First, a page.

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The Honolulu Advertiser
Posted on: Friday, October 13, 2006

Ipu indispensable item in Islands' history

By Duane Choy

Gourds have functioned as storage, funnels, even shark decoys.

Duane Choy

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In old Hawai'i, there was nothing more indispensable and artistically functional as the ipu the fruit of the gourd plant called pohue (Lagenaria siceraria).

From early childhood to death, Hawaiians were influenced by the ipu and its all-purpose manifestations upon society and life.

In her landmark book, "Hawaiian Mythology," Martha Beckwith relates a creation myth: Papa gives birth to a gourd, which forms a calabash and its cover. Wakea throws up the cover and it becomes the sky. He throws up the pulp and it becomes the sun; the seeds, and they become the stars; the white lining of the gourd, and it becomes the moon; the ripe white meat, and it becomes the clouds; the juice he pours over the clouds and it becomes rain. Of the calabash itself Wakea makes the land and ocean.

Ernest Dodge categorized 43 ways Hawaiians used ipu in his book, "Hawaiian and Other Polynesian Gourds."

Functional beauty was most inherent in the gourd water containers (ipu wai). They were used to transport precious water from streams and springs a household would keep its entire water supply in ipu. Fishermen and explorers also used the ipu wai. There were two basic forms: the large globular shape with a long thin neck and the hourglass shape.

Ipu were also the Hawaiians' Tupperware, holding stores of poi. Ipu were hung in the hale, outdoors or on a carrying stick ('auamo) by suspension cords or nets (koko) made from coconut fibers or olona, with intricate knots, hitches and turns. Basketry that reinforced the strength of the ipu woven from the tendrils of the 'ie'ie vine are magnificent examples of Hawaiian fiber art.

Tiny geometrical patterns (pawehe) attained lofty heights of expression in their ornamentation on the outer surfaces of ipu.

Other uses of the ipu included:

  • Platters carved out of flat slices from the sides of large gourds.

  • Trunks used for traveling and/or household purposes.

  • Storage ipu, long and curved, specifically for featherwork and tapa.

  • Containers for fishing equipment or bait, and as lures or line reels.

  • A sport called kaupua, which involved swimming or diving for a small, half-ripe gourd that would barely float.

  • Bailers, where the ipu was fashioned into a scoop shape vessel.

  • Enema syringes ('nuff said).

  • Funnels to fill smaller ipu.

  • Masks. See the classic two plates, 65 and 66, in the album to Cook's third voyage, 1785, depicting a double canoe with seven paddlers and three passengers all wearing gourds over their heads (65) and a kahuna wearing a gourd mask (66).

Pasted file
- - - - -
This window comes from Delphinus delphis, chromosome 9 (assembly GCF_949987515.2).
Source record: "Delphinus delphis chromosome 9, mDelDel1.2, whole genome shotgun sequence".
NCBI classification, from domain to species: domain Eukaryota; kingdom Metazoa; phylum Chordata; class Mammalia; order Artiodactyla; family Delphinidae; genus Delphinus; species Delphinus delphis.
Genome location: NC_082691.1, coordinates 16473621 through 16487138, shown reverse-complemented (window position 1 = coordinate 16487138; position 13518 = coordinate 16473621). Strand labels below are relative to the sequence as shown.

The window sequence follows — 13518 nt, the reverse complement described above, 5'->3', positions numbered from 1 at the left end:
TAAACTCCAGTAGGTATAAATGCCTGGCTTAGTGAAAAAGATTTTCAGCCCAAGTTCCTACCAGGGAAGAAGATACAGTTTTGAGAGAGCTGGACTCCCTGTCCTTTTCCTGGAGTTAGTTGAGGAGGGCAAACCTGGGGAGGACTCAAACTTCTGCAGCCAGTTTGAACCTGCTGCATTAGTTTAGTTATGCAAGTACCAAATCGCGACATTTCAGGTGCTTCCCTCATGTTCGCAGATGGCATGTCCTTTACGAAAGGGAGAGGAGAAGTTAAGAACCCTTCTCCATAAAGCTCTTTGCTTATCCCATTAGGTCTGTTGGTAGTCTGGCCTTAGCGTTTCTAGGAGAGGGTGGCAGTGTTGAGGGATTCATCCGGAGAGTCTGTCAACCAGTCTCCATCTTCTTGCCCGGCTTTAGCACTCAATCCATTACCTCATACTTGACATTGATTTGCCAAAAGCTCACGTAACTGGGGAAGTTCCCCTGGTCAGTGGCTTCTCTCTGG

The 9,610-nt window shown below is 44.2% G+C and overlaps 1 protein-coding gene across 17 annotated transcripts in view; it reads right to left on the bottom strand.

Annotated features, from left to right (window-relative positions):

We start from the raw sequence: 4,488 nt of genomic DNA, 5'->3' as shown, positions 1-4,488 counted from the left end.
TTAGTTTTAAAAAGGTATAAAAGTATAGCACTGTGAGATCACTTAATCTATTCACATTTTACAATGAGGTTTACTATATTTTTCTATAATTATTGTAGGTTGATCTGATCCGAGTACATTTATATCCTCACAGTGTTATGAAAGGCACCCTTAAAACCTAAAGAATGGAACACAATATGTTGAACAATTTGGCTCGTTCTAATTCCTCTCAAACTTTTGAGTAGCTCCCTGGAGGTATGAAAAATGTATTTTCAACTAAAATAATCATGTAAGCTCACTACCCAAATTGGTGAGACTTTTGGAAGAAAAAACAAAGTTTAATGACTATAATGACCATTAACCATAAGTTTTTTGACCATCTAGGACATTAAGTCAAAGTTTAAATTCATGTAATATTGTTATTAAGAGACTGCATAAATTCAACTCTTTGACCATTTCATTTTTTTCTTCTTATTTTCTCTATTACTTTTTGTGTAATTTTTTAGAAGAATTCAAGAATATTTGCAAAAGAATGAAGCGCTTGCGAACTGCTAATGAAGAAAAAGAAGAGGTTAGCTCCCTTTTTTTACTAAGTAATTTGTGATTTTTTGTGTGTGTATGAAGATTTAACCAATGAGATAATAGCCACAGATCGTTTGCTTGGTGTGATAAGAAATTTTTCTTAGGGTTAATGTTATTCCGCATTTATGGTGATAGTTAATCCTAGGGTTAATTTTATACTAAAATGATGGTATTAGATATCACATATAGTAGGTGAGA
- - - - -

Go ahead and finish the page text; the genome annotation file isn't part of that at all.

One of the most unique uses of the ipu was as a decoy: Fishermen would carry several large bottle gourds in their canoes. When a tiger shark was spotted, the fisherman would throw an ipu high in the air, so that it would hit the water with a sharp splash to one side of the shark. The shark would turn from the canoe and head for the new attraction. As the shark attacked the decoy, it would bob away each time the shark's snout hit it. As the infuriated animal tried to bite the gourd, the fishermen hurried ashore.

    In modern times, the most visible use of the ipu is as an idiophone a category of instruments whose body produces the sound, aka, the classic ipu heke, made by attaching two gourds one atop the other, joined by kepau or 'ulu gum.

    Sunny locations with moderate rainfall, such as leeward and southerly areas, were best suited for growing. Planting was done on the night of Hua (usually three to four nights before the full moon), at the beginning of the rainy season (ho'oilo), and that allowed the next hot, dry summer months (makali'i) to nurture maturity.

    When the ipu establishes, it will send vines seeking sunlight and height. The initial vine will have minute buds at each leaf node. Male blossoms appear on the first vine, followed by female blossoms. Shimmering white male flowers open first to attract pollinators, and in about a week, the female blossoms bloom. Hand-pollinate by plucking male flowers at dusk and pulling back the petals to expose their stamens. Gently dust the stamens across the pistil of the female flower. Prevent crosspollination by gathering the female petal tips and carefully tie shut after pollinating.

    Downy keiki fruits are extremely fragile. Ipu were regarded so precious that a ritual naming of the individual fruits after ancestors was implemented to prevent theft (i ka inoa o kona mau kupuna). Shadows of people were not allowed to be cast on the flowers, because the gourd was a kino lau (body form) of the god of agriculture, Lono.

    Any debris that might be misshapen or bruise the ipu was removed from the vicinity of the gourd. Sometimes a frame of sticks (haka) was fashioned to suspend the ipu off the ground, supporting symmetrical growth.

    The ipu must only be harvested when the stem attached to the gourd withers and is completely dried.

    The ipu's importance to Hawaiian culture is reflected in artistic uses, in myths and stories and in its diverse uses. The ipu is a tribute to the botanical prowess of the old Hawaiians and their ingenuity.